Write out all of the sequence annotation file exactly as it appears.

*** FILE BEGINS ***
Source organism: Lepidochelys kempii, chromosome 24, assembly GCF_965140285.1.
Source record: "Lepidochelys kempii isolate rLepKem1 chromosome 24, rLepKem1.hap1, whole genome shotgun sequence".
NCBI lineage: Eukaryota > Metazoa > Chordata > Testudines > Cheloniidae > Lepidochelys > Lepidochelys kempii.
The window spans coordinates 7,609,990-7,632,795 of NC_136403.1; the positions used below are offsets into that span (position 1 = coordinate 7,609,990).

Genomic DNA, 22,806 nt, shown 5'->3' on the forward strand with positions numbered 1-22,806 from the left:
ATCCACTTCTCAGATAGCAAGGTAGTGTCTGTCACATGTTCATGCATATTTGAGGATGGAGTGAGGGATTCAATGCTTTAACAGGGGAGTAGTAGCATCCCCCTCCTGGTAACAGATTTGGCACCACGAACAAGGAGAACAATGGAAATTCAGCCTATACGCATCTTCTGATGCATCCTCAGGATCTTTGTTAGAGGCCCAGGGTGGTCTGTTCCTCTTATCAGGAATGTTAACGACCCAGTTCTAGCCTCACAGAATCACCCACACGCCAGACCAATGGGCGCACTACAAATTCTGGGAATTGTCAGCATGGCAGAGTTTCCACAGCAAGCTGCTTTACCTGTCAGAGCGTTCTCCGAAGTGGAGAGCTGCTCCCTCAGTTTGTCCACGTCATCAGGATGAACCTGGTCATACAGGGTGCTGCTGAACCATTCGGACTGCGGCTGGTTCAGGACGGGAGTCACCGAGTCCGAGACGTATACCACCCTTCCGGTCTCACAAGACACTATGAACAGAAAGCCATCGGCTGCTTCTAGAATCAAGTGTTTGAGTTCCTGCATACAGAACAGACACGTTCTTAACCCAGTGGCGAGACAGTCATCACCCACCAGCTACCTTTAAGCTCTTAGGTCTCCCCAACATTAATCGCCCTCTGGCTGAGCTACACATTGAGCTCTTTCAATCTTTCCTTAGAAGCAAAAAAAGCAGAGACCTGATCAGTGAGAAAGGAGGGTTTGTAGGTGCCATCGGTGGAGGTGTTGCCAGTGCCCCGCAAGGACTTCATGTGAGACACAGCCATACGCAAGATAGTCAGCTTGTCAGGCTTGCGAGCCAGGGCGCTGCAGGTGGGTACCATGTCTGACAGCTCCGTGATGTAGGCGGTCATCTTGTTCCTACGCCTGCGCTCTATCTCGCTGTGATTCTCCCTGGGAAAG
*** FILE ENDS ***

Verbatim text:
Source organism: Lepidochelys kempii, chromosome 24, assembly GCF_965140285.1.
Source record: "Lepidochelys kempii isolate rLepKem1 chromosome 24, rLepKem1.hap1, whole genome shotgun sequence".
NCBI lineage: Eukaryota > Metazoa > Chordata > Testudines > Cheloniidae > Lepidochelys > Lepidochelys kempii.
The window spans coordinates 7,609,990-7,632,795 of NC_136403.1; the positions used below are offsets into that span (position 1 = coordinate 7,609,990).

Genomic DNA, 22,806 nt, shown 5'->3' on the forward strand with positions numbered 1-22,806 from the left:
ATCCACTTCTCAGATAGCAAGGTAGTGTCTGTCACATGTTCATGCATATTTGAGGATGGAGTGAGGGATTCAATGCTTTAACAGGGGAGTAGTAGCATCCCCCTCCTGGTAACAGATTTGGCACCACGAACAAGGAGAACAATGGAAATTCAGCCTATACGCATCTTCTGATGCATCCTCAGGATCTTTGTTAGAGGCCCAGGGTGGTCTGTTCCTCTTATCAGGAATGTTAACGACCCAGTTCTAGCCTCACAGAATCACCCACACGCCAGACCAATGGGCGCACTACAAATTCTGGGAATTGTCAGCATGGCAGAGTTTCCACAGCAAGCTGCTTTACCTGTCAGAGCGTTCTCCGAAGTGGAGAGCTGCTCCCTCAGTTTGTCCACGTCATCAGGATGAACCTGGTCATACAGGGTGCTGCTGAACCATTCGGACTGCGGCTGGTTCAGGACGGGAGTCACCGAGTCCGAGACGTATACCACCCTTCCGGTCTCACAAGACACTATGAACAGAAAGCCATCGGCTGCTTCTAGAATCAAGTGTTTGAGTTCCTGCATACAGAACAGACACGTTCTTAACCCAGTGGCGAGACAGTCATCACCCACCAGCTACCTTTAAGCTCTTAGGTCTCCCCAACATTAATCGCCCTCTGGCTGAGCTACACATTGAGCTCTTTCAATCTTTCCTTAGAAGCAAAAAAAGCAGAGACCTGATCAGTGAGAAAGGAGGGTTTGTAGGTGCCATCGGTGGAGGTGTTGCCAGTGCCCCGCAAGGACTTCATGTGAGACACAGCCATACGCAAGATAGTCAGCTTGTCAGGCTTGCGAGCCAGGGCGCTGCAGGTGGGTACCATGTCTGACAGCTCCGTGATGTAGGCGGTCATCTTGTTCCTACGCCTGCGCTCTATCTCGCTGTGATTCTCCCTGGGAAAG